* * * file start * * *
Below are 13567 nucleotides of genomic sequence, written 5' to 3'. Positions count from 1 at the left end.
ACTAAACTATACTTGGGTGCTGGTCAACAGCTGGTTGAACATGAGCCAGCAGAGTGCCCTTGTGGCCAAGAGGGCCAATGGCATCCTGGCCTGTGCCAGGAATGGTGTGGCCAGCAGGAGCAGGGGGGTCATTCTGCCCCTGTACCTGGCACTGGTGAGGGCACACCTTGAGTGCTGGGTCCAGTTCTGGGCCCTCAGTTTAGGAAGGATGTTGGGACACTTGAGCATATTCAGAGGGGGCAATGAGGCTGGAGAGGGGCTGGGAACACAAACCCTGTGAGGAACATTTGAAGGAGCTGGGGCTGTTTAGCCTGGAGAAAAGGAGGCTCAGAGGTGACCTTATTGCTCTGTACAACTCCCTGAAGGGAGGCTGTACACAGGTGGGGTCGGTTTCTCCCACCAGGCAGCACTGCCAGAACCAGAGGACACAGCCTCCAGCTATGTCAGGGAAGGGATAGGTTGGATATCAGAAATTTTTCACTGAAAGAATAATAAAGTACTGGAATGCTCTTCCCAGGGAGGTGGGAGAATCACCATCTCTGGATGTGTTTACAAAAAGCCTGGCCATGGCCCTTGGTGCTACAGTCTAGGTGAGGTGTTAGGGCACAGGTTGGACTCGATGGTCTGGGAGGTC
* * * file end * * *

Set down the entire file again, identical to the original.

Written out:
Below are 13567 nucleotides of genomic sequence, written 5' to 3'. Positions count from 1 at the left end.
ACTAAACTATACTTGGGTGCTGGTCAACAGCTGGTTGAACATGAGCCAGCAGAGTGCCCTTGTGGCCAAGAGGGCCAATGGCATCCTGGCCTGTGCCAGGAATGGTGTGGCCAGCAGGAGCAGGGGGGTCATTCTGCCCCTGTACCTGGCACTGGTGAGGGCACACCTTGAGTGCTGGGTCCAGTTCTGGGCCCTCAGTTTAGGAAGGATGTTGGGACACTTGAGCATATTCAGAGGGGGCAATGAGGCTGGAGAGGGGCTGGGAACACAAACCCTGTGAGGAACATTTGAAGGAGCTGGGGCTGTTTAGCCTGGAGAAAAGGAGGCTCAGAGGTGACCTTATTGCTCTGTACAACTCCCTGAAGGGAGGCTGTACACAGGTGGGGTCGGTTTCTCCCACCAGGCAGCACTGCCAGAACCAGAGGACACAGCCTCCAGCTATGTCAGGGAAGGGATAGGTTGGATATCAGAAATTTTTCACTGAAAGAATAATAAAGTACTGGAATGCTCTTCCCAGGGAGGTGGGAGAATCACCATCTCTGGATGTGTTTACAAAAAGCCTGGCCATGGCCCTTGGTGCTACAGTCTAGGTGAGGTGTTAGGGCACAGGTTGGACTCGATGGTCTGGGAGGTC